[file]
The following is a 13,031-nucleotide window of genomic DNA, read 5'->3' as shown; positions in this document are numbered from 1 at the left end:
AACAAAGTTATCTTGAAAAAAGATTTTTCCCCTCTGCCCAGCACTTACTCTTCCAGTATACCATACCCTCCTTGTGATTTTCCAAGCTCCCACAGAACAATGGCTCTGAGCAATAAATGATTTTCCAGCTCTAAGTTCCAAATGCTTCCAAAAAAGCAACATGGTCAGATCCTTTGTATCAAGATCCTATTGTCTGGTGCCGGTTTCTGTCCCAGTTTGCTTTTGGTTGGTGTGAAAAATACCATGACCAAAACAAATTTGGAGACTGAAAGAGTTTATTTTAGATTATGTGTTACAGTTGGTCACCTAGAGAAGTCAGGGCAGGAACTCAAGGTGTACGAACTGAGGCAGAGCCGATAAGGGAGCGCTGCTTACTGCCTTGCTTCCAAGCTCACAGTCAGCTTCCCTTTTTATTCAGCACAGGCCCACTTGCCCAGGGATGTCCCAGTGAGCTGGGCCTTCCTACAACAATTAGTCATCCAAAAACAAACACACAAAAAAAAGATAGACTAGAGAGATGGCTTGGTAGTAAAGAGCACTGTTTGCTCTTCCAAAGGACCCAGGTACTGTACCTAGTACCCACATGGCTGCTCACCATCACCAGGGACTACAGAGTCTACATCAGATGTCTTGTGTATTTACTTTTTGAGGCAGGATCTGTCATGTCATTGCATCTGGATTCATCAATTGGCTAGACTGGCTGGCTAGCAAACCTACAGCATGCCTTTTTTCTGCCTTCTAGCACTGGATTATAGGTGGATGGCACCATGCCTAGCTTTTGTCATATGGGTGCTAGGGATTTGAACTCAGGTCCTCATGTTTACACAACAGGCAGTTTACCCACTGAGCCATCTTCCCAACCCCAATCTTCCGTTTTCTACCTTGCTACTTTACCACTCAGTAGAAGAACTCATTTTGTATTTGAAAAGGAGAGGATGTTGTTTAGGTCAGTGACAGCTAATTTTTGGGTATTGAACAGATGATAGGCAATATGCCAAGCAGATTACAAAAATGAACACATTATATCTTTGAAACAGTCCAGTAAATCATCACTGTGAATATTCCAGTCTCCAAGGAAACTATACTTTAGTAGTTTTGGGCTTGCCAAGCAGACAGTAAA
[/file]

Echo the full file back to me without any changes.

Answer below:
The following is a 13,031-nucleotide window of genomic DNA, read 5'->3' as shown; positions in this document are numbered from 1 at the left end:
AACAAAGTTATCTTGAAAAAAGATTTTTCCCCTCTGCCCAGCACTTACTCTTCCAGTATACCATACCCTCCTTGTGATTTTCCAAGCTCCCACAGAACAATGGCTCTGAGCAATAAATGATTTTCCAGCTCTAAGTTCCAAATGCTTCCAAAAAAGCAACATGGTCAGATCCTTTGTATCAAGATCCTATTGTCTGGTGCCGGTTTCTGTCCCAGTTTGCTTTTGGTTGGTGTGAAAAATACCATGACCAAAACAAATTTGGAGACTGAAAGAGTTTATTTTAGATTATGTGTTACAGTTGGTCACCTAGAGAAGTCAGGGCAGGAACTCAAGGTGTACGAACTGAGGCAGAGCCGATAAGGGAGCGCTGCTTACTGCCTTGCTTCCAAGCTCACAGTCAGCTTCCCTTTTTATTCAGCACAGGCCCACTTGCCCAGGGATGTCCCAGTGAGCTGGGCCTTCCTACAACAATTAGTCATCCAAAAACAAACACACAAAAAAAAGATAGACTAGAGAGATGGCTTGGTAGTAAAGAGCACTGTTTGCTCTTCCAAAGGACCCAGGTACTGTACCTAGTACCCACATGGCTGCTCACCATCACCAGGGACTACAGAGTCTACATCAGATGTCTTGTGTATTTACTTTTTGAGGCAGGATCTGTCATGTCATTGCATCTGGATTCATCAATTGGCTAGACTGGCTGGCTAGCAAACCTACAGCATGCCTTTTTTCTGCCTTCTAGCACTGGATTATAGGTGGATGGCACCATGCCTAGCTTTTGTCATATGGGTGCTAGGGATTTGAACTCAGGTCCTCATGTTTACACAACAGGCAGTTTACCCACTGAGCCATCTTCCCAACCCCAATCTTCCGTTTTCTACCTTGCTACTTTACCACTCAGTAGAAGAACTCATTTTGTATTTGAAAAGGAGAGGATGTTGTTTAGGTCAGTGACAGCTAATTTTTGGGTATTGAACAGATGATAGGCAATATGCCAAGCAGATTACAAAAATGAACACATTATATCTTTGAAACAGTCCAGTAAATCATCACTGTGAATATTCCAGTCTCCAAGGAAACTATACTTTAGTAGTTTTGGGCTTGCCAAGCAGACAGTAAA